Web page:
Friedrich Nietzsche, the German philosopher and many other things, in his book Twilight of the Idols, says about life “that which has to be proved cannot be worth much.” As a marketer I cannot speak profoundly about life, but I can say as much – if Nietzsche’s sentence had anything to do with social media, he had it all wrong. However he does go on to put down the practice of dialectic as a means to establish the truth, and herein I totally agree with him.
Several studies and articles have proved at length that social media is definitely “worth much” for businesses. Yet, as a marketer, I’d want to put aside all debates and arguments and focus on a scientific method to prove its worth. I’d want to know why I should spend $ on it and what benefits I can expect.
Adobe Social goes a long way helping a marketer do just that. It was officially launched about a month back (yes, it’s taken me a month to get around to trying it thoroughly. The product’s response time is not to blame though, the delay is all me). The top 5 things I liked about Adobe Social:
- The ability to track campaign effectiveness: measuring the success rates of multiple social campaigns and the small flow visualization on the Social Overview dashboard are a definite thumbs-up. Now I don’t need to move out of my social media management tool to view campaign performance!
2. Building apps from within the tool: this is one of the fastest methods to build a social app – a simple drag and drop UI and a fine ensemble of templates and components will enable users to create a wide variety of apps of varying complexity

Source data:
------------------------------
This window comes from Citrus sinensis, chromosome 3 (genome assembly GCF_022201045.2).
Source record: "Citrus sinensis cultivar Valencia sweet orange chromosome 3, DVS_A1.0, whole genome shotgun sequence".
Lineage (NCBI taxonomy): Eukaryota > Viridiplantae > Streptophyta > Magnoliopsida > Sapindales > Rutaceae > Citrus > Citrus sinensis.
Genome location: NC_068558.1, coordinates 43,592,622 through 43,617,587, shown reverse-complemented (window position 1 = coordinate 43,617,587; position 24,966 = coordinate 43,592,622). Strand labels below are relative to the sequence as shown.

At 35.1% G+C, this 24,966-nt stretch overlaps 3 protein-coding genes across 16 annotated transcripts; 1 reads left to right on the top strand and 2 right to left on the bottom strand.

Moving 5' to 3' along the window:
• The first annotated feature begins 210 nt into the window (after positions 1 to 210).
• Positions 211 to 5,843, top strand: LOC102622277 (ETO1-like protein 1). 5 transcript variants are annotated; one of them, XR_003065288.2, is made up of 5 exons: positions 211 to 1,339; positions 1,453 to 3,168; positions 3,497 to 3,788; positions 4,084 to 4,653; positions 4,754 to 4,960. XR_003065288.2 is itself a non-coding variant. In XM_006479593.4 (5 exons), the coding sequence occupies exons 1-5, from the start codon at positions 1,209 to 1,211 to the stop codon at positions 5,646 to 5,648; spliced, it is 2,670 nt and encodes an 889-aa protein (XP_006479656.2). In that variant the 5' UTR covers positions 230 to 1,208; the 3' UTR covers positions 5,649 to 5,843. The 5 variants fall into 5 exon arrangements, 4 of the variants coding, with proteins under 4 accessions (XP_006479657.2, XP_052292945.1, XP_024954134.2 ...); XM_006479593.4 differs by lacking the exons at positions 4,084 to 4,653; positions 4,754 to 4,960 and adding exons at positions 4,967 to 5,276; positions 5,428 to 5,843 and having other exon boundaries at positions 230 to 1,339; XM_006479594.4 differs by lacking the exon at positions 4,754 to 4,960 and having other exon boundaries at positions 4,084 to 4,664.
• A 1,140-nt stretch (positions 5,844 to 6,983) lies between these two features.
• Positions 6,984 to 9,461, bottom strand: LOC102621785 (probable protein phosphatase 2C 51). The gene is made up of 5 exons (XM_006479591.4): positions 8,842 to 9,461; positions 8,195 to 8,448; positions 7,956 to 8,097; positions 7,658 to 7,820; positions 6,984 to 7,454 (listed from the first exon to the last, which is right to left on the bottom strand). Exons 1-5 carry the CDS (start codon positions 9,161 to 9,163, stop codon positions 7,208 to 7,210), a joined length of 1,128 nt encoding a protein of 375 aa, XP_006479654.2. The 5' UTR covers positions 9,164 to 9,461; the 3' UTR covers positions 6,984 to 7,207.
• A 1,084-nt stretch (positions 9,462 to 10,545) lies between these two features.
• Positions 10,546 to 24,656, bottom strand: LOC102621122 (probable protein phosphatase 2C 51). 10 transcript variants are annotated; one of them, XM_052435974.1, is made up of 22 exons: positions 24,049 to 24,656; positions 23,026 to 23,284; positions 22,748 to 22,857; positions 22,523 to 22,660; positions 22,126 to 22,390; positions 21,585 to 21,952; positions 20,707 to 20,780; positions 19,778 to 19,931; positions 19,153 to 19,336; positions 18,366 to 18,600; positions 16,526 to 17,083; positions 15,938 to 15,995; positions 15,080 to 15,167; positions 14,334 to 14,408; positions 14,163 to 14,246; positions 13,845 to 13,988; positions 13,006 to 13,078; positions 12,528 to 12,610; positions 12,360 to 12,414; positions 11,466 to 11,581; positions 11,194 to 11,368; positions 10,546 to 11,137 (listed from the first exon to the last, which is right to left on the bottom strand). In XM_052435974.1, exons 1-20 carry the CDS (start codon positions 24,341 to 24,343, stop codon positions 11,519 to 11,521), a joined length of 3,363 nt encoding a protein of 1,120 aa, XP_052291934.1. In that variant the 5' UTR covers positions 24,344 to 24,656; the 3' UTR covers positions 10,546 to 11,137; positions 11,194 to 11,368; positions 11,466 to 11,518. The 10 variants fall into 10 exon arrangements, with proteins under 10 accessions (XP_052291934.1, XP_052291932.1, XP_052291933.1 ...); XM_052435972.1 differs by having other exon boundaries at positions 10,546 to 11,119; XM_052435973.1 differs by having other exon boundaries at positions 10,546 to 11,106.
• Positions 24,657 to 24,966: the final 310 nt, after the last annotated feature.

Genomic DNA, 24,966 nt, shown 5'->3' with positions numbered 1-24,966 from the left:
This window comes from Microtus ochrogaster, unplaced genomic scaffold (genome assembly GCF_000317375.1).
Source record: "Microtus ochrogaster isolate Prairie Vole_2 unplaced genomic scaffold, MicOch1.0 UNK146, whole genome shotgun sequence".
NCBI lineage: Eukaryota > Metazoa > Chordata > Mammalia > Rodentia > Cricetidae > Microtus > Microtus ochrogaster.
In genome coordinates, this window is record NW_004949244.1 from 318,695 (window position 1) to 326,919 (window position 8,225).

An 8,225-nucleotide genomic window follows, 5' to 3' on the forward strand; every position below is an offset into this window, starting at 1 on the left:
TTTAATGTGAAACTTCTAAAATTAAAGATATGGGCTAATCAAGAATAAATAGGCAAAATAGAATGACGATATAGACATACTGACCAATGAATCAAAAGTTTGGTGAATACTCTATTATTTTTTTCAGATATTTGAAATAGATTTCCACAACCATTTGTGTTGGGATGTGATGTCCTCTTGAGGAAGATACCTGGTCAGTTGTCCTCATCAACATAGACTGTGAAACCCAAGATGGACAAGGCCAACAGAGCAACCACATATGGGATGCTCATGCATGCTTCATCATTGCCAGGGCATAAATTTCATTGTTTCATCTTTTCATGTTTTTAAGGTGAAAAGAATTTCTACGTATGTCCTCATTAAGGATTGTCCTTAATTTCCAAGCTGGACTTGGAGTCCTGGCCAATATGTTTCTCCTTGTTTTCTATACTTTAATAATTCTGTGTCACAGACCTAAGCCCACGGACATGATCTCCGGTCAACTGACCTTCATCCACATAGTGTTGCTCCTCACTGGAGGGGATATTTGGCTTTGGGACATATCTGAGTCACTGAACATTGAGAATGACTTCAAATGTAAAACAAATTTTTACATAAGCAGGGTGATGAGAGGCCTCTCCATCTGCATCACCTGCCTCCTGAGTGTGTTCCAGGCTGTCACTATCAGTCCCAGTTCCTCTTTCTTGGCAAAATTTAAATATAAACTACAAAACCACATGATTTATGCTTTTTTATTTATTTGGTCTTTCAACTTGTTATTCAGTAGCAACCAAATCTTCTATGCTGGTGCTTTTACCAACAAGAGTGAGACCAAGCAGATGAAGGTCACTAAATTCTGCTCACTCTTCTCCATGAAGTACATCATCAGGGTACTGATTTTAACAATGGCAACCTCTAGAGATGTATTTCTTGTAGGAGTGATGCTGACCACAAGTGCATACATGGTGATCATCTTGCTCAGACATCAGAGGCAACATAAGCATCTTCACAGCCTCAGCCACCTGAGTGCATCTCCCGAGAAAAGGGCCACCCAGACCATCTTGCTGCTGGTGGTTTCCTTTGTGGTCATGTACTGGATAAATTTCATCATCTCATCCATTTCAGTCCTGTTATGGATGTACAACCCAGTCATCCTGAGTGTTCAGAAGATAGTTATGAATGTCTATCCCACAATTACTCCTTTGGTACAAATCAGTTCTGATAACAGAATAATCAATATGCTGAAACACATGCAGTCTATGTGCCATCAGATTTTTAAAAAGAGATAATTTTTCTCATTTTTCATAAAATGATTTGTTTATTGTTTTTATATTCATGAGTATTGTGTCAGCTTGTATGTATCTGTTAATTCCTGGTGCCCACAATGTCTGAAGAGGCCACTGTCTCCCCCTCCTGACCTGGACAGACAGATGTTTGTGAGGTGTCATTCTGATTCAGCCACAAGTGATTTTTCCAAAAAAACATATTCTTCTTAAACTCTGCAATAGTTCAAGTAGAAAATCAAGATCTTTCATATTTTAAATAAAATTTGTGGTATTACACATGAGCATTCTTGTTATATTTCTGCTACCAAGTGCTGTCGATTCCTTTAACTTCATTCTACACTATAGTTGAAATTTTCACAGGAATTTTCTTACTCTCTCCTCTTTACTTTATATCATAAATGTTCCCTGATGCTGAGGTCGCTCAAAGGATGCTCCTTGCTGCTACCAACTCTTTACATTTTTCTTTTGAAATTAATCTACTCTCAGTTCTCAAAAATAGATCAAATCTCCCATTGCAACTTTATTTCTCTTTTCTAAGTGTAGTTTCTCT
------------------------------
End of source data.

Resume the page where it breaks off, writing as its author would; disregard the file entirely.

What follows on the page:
3. Wide range of reports: we’re tracking more than just terms, mentions and sentiments – get all your Facebook, Twitter and other social engagement metrics in dedicated reports (the scope of which I am sure will expanded soon to include many more upcoming platforms)
4. Integration with other Digital Marketing Suite products: means you can bring in other metrics from SiteCatalyst, use segmentation and targeting data from Test&Target for more customized social media interactions. Bodes well if you already have these tools, and if you don’t the time to get them has never been nigh-er (did I just invent a word?).
5. Tracking Facebook pages of your competitors: without actually having to “Like” them – classic! Currently the insights are restricted to likes and engagement and I’m sure more can be added based on what metrics social platforms expose to non-administrators of a page / group.
Some of the key things I’d love to see being integrated into Adobe Social in the near future:
- Expanding to integrate several other social networks: there are many local networks in Europe and Asia where consumers spend time online. Personally I’d like LinkedIn to be included immediately! Others might gun for YouTube or Instagram.
- Provide more customizability: especially the ability to modify the default view (I’d love to build my own dashboard and even schedule it for monthly emails) and create event-driven alerts e.g. if Facebook page views / TAT does fall below -10% month on month.
All said and done, Adobe Social combines the ability to develop content, buy, target, measure, and optimize social media spend with traditional social media management tool capabilities like tracking, listening and engaging. Among the tools I’ve used till now (shouldn’t name them, should I?) Adobe Social is definitely peerless. It will make a great addition to the marketing tool-set of any enterprise and especially so for those that already use the Adobe Digital Marketing Suite.